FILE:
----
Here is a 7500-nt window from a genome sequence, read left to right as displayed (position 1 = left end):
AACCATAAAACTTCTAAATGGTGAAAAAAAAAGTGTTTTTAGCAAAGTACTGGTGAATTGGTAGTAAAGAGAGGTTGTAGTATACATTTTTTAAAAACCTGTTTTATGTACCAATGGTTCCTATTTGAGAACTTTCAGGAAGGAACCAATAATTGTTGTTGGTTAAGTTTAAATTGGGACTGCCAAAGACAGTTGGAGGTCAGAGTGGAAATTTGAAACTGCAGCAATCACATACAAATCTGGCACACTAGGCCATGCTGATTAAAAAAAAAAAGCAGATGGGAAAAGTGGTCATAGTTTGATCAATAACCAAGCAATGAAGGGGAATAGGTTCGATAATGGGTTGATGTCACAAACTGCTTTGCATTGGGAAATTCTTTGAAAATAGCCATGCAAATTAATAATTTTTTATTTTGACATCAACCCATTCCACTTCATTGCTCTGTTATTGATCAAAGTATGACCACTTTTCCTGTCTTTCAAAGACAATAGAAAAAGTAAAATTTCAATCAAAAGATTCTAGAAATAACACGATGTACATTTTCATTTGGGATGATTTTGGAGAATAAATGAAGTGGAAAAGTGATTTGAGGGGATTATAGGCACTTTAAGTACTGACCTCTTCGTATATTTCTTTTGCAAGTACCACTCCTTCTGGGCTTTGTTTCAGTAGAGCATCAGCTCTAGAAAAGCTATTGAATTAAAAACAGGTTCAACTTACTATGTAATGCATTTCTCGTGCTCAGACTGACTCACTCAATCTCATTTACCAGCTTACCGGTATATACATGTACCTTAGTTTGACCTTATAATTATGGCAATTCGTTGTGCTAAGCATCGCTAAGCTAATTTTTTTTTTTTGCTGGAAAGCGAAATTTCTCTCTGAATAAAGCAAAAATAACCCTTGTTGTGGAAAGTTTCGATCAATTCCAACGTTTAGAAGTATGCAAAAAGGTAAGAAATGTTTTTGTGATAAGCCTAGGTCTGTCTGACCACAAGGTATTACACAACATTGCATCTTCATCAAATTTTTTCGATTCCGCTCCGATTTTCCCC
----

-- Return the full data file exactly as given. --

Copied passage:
Here is a 7500-nt window from a genome sequence, read left to right as displayed (position 1 = left end):
AACCATAAAACTTCTAAATGGTGAAAAAAAAAGTGTTTTTAGCAAAGTACTGGTGAATTGGTAGTAAAGAGAGGTTGTAGTATACATTTTTTAAAAACCTGTTTTATGTACCAATGGTTCCTATTTGAGAACTTTCAGGAAGGAACCAATAATTGTTGTTGGTTAAGTTTAAATTGGGACTGCCAAAGACAGTTGGAGGTCAGAGTGGAAATTTGAAACTGCAGCAATCACATACAAATCTGGCACACTAGGCCATGCTGATTAAAAAAAAAAAGCAGATGGGAAAAGTGGTCATAGTTTGATCAATAACCAAGCAATGAAGGGGAATAGGTTCGATAATGGGTTGATGTCACAAACTGCTTTGCATTGGGAAATTCTTTGAAAATAGCCATGCAAATTAATAATTTTTTATTTTGACATCAACCCATTCCACTTCATTGCTCTGTTATTGATCAAAGTATGACCACTTTTCCTGTCTTTCAAAGACAATAGAAAAAGTAAAATTTCAATCAAAAGATTCTAGAAATAACACGATGTACATTTTCATTTGGGATGATTTTGGAGAATAAATGAAGTGGAAAAGTGATTTGAGGGGATTATAGGCACTTTAAGTACTGACCTCTTCGTATATTTCTTTTGCAAGTACCACTCCTTCTGGGCTTTGTTTCAGTAGAGCATCAGCTCTAGAAAAGCTATTGAATTAAAAACAGGTTCAACTTACTATGTAATGCATTTCTCGTGCTCAGACTGACTCACTCAATCTCATTTACCAGCTTACCGGTATATACATGTACCTTAGTTTGACCTTATAATTATGGCAATTCGTTGTGCTAAGCATCGCTAAGCTAATTTTTTTTTTTTGCTGGAAAGCGAAATTTCTCTCTGAATAAAGCAAAAATAACCCTTGTTGTGGAAAGTTTCGATCAATTCCAACGTTTAGAAGTATGCAAAAAGGTAAGAAATGTTTTTGTGATAAGCCTAGGTCTGTCTGACCACAAGGTATTACACAACATTGCATCTTCATCAAATTTTTTCGATTCCGCTCCGATTTTCCCC